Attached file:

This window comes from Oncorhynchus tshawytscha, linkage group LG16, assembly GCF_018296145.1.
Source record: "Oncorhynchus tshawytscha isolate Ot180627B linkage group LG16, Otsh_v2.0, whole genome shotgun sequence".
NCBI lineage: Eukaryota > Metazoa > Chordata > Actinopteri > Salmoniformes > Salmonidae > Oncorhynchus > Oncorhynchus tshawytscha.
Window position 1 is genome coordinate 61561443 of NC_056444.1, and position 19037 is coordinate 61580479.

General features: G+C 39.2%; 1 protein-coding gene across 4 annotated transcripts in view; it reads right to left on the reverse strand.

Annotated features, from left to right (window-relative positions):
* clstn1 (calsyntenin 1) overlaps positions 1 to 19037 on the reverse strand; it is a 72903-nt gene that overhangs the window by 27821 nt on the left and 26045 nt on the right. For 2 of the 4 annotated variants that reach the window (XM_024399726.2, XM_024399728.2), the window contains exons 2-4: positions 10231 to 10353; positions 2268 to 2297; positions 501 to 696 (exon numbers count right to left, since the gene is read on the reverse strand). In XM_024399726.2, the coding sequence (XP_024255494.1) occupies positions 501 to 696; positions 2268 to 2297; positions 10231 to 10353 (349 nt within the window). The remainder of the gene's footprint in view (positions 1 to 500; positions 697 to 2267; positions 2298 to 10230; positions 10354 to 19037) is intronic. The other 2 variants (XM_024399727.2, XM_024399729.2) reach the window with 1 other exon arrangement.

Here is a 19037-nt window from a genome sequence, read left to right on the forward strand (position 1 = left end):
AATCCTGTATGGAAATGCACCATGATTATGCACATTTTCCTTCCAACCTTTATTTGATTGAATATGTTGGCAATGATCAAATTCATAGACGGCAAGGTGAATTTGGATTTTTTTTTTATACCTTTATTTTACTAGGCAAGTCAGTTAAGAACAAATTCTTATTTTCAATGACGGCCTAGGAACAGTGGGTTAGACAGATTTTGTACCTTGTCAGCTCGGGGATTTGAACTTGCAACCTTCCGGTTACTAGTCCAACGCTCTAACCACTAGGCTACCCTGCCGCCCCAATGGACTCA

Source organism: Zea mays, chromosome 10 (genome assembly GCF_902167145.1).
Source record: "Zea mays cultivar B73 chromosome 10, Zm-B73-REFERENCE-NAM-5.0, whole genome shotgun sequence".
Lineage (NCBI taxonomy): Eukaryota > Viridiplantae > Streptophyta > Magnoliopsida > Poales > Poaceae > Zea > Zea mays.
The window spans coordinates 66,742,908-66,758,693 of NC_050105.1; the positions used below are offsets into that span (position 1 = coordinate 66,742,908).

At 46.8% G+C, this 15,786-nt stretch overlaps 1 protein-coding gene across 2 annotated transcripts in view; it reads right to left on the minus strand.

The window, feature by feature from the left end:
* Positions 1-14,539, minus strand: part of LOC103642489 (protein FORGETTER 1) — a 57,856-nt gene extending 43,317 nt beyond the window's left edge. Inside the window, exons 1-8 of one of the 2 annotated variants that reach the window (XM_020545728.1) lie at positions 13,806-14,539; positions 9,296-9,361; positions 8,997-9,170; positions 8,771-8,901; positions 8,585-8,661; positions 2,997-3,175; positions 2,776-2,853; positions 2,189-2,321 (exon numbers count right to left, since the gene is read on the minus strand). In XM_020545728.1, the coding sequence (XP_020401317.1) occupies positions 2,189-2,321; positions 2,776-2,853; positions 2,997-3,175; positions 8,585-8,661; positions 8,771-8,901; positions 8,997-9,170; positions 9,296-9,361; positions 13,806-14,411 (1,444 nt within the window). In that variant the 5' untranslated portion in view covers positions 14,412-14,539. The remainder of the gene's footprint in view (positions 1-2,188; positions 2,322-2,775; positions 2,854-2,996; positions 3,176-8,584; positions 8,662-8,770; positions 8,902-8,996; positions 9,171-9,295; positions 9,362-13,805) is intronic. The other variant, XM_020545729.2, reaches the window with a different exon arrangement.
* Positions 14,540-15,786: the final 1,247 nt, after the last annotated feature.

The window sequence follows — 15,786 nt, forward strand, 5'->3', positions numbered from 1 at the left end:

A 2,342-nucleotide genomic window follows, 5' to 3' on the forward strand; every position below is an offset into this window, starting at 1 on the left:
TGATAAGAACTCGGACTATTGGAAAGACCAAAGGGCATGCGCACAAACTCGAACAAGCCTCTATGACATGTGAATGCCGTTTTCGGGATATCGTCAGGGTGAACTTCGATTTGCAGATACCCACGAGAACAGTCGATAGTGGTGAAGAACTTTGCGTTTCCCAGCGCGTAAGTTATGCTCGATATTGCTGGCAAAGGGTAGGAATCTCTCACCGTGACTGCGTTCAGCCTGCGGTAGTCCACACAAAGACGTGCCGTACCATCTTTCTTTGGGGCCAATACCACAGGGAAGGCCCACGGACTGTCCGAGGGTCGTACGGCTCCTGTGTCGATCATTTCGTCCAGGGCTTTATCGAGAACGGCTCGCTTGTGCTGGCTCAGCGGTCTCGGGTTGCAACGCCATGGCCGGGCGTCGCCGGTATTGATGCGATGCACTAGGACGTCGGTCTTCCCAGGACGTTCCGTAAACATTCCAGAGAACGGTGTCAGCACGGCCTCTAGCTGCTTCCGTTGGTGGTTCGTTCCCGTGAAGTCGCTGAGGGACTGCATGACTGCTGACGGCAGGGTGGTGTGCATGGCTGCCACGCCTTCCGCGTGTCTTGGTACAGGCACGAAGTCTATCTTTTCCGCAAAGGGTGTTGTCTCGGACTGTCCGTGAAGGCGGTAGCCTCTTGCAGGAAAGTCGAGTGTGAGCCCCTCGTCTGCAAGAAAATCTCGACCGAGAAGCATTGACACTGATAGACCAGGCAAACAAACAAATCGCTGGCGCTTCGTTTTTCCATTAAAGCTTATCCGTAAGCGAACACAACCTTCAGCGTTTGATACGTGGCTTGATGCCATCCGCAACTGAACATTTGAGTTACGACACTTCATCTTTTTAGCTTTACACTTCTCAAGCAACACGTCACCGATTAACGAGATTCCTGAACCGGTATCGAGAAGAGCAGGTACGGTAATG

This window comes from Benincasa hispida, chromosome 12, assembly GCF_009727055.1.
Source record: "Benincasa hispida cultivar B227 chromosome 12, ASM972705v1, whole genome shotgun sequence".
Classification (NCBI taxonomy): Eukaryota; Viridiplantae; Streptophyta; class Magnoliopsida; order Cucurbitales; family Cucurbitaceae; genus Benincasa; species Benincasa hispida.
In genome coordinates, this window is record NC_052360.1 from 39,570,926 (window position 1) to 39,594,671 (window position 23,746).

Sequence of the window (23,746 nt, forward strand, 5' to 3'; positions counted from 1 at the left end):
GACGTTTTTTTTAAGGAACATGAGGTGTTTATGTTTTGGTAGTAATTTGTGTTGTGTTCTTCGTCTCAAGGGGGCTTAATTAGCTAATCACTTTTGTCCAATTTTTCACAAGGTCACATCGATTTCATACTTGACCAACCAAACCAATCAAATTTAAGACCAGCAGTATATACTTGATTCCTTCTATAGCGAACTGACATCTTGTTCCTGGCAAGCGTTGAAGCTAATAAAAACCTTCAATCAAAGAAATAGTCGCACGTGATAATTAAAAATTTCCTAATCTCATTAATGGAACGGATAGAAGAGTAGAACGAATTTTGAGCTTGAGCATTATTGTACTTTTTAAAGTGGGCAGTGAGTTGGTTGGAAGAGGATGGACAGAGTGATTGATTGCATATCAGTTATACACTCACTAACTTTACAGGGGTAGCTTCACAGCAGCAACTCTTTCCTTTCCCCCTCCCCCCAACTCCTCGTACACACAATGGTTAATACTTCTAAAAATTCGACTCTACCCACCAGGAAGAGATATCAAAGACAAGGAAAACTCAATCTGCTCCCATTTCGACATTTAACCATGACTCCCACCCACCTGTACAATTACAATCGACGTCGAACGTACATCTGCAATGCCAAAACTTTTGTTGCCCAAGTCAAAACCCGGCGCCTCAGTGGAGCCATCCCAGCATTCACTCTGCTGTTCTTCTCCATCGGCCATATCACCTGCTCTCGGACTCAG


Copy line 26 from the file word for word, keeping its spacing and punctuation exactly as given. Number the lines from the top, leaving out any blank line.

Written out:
GACGTTTTTTTTAAGGAACATGAGGTGTTTATGTTTTGGTAGTAATTTGTGTTGTGTTCTTCGTCTCAAGGGGGCTTAATTAGCTAATCACTTTTGTCCAATTTTTCACAAGGTCACATCGATTTCATACTTGACCAACCAAACCAATCAAATTTAAGACCAGCAGTATATACTTGATTCCTTCTATAGCGAACTGACATCTTGTTCCTGGCAAGCGTTGAAGCTAATAAAAACCTTCAATCAAAGAAATAGTCGCACGTGATAATTAAAAATTTCCTAATCTCATTAATGGAACGGATAGAAGAGTAGAACGAATTTTGAGCTTGAGCATTATTGTACTTTTTAAAGTGGGCAGTGAGTTGGTTGGAAGAGGATGGACAGAGTGATTGATTGCATATCAGTTATACACTCACTAACTTTACAGGGGTAGCTTCACAGCAGCAACTCTTTCCTTTCCCCCTCCCCCCAACTCCTCGTACACACAATGGTTAATACTTCTAAAAATTCGACTCTACCCACCAGGAAGAGATATCAAAGACAAGGAAAACTCAATCTGCTCCCATTTCGACATTTAACCATGACTCCCACCCACCTGTACAATTACAATCGACGTCGAACGTACATCTGCAATGCCAAAACTTTTGTTGCCCAAGTCAAAACCCGGCGCCTCAGTGGAGCCATCCCAGCATTCACTCTGCTGTTCTTCTCCATCGGCCATATCACCTGCTCTCGGACTCAG